Not So Shiny People

I'm often more pleased to find a good debut novel than I am to see another book by an author whose work I've read. It's just something about the thrill of discovery. The River Kings’ Road: A Novel of Ithelas by Liane Merciel is a low fantasy novel set in the crumbling borderlands between two not quite warring lands. This isn't a grand and epic quest with great heroes. This is a humble tale where most of the poor author-abused characters and hapless victims get to slog along in the muck and mire with the maggots, the missing teeth, the scars, the gallows trees. There's no clash of gleaming blades or well equipped armies, no tall and shiny city walls. There are murdered children, an alley brawl with cheap knives and cudgels and shabby walls of wood and stone with a spike filled muddy ditch in front of them for reinforcement.

The River Kings' Road of title is a relic of a long-ago empire of higher magic. That empire set up a system of stone roads that glow gently in the moonlight so that no traveler need ever fear the dark. Yet if anyone tries to chip off a sliver of the road, the light flickers and dies in his hand. The remaining magic is limited and comes with a price. There's a noble paladin of a god of light who commands some magic, yet must pay for his strength in unbreakable religious vows. If he breaks a vow he loses his power forever. There's another goddess that gives power in blood, pain and death. There are some barbarian tribesmen who have a little beast magic. Most people in this world go a lifetime without seeing magic. Given some of the darker magic in this world they should probably be glad of it. Even the kinder magics have a price. A desperate mother who leaves her baby on the steps of one of the temples of light gives up any hope of that god smiling on her again. A lifetime's worth of hope and luck must be forfeited to have your baby raised as a temple orphan, ensuring him enough to eat, an education, and a chance at being a priest someday. Only the most desperate pay that price.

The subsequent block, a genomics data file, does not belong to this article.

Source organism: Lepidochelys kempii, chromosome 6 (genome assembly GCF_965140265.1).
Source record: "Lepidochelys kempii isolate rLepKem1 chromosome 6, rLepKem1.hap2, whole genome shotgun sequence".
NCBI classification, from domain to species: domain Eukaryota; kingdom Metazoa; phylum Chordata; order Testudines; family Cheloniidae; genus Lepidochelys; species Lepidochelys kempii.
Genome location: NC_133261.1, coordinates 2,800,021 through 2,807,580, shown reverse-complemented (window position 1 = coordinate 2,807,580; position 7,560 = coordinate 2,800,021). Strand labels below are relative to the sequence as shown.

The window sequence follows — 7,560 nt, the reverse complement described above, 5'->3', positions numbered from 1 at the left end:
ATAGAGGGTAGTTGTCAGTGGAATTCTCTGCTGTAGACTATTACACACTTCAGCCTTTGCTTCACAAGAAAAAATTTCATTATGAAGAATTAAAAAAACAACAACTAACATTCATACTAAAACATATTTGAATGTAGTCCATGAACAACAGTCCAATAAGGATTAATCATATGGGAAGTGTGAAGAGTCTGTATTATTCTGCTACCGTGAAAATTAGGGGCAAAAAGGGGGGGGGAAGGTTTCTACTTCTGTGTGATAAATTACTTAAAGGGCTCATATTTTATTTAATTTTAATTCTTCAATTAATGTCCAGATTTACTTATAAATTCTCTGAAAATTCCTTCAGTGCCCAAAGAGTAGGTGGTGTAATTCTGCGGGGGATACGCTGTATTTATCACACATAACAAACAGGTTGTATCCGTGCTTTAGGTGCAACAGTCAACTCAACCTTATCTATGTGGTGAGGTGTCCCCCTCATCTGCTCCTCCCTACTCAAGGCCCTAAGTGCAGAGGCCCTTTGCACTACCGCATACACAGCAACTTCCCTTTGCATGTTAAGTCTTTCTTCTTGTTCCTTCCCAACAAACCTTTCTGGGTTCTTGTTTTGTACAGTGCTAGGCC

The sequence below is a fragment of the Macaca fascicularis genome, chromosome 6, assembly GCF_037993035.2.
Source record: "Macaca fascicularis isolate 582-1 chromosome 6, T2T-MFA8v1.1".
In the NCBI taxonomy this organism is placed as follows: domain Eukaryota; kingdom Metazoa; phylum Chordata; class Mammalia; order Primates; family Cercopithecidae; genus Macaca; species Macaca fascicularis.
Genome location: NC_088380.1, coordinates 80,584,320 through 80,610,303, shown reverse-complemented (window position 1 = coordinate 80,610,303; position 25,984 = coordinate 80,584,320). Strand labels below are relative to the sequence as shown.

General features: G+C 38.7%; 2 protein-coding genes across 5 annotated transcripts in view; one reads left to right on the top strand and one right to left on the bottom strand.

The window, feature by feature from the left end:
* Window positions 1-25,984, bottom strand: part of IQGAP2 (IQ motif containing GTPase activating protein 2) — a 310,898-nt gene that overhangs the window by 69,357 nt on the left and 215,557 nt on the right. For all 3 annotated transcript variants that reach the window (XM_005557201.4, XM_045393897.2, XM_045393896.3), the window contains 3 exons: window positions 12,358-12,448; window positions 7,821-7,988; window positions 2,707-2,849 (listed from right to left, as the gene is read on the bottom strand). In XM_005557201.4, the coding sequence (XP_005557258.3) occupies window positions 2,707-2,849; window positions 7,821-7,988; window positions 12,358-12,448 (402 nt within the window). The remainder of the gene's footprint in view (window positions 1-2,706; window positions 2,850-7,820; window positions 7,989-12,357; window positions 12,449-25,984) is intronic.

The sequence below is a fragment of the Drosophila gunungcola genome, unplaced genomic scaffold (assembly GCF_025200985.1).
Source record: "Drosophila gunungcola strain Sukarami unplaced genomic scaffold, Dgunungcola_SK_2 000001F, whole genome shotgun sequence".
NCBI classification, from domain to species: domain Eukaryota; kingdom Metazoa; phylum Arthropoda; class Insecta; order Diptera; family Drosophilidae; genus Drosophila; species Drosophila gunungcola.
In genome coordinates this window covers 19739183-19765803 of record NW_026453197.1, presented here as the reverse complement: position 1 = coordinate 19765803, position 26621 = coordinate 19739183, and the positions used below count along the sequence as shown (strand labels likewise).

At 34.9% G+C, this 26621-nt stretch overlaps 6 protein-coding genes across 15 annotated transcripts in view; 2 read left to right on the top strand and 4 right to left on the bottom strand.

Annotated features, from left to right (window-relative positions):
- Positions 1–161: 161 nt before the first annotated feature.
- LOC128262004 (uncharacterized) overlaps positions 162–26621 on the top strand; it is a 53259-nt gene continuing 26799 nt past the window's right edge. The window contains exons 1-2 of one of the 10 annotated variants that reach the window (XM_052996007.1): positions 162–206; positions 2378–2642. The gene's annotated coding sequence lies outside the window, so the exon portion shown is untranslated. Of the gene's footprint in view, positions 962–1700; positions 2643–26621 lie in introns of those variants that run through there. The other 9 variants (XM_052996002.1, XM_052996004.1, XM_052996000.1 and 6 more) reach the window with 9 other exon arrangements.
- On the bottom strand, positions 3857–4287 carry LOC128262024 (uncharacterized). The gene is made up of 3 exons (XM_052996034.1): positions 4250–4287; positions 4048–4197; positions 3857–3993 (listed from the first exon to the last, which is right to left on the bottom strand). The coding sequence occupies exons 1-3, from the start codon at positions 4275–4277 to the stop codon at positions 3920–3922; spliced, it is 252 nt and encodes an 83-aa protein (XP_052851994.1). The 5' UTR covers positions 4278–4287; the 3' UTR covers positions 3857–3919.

There's a "knight" who appears to have gained his status not by birth or training, but because he's a strong fighter and a lord somewhere gave him a medallion. He's really just a mercenary who swore an oath to serve for a term of a few years. His lord is assassinated by treachery and dark magic, along with the lord's wife and all the inhabitants of the village where they were staying. The knight survives the initial attack and a mortally wounded serving maid hands him his lord's infant son. The knight manages to escape the village with the baby, fleeing the unnatural bloodmist and the screams of the doomed. He finds a woman of the village in the woods with her baby boy and takes the two survivors along with him as a wet nurse for the infant heir.

The author has set up an interesting world. It's the standard medieval Europe-like setting without the common cleaning up of life and surrounds to make it more palatable and familiar to the modern reader. It's a broad enough world that I can see the author using the setting for many more stories. I thought she also did very well with both her heroes and villains. I kept turning pages because I really wanted to see what happened next. Hopefully this author has another book in the works - I'd happily read another.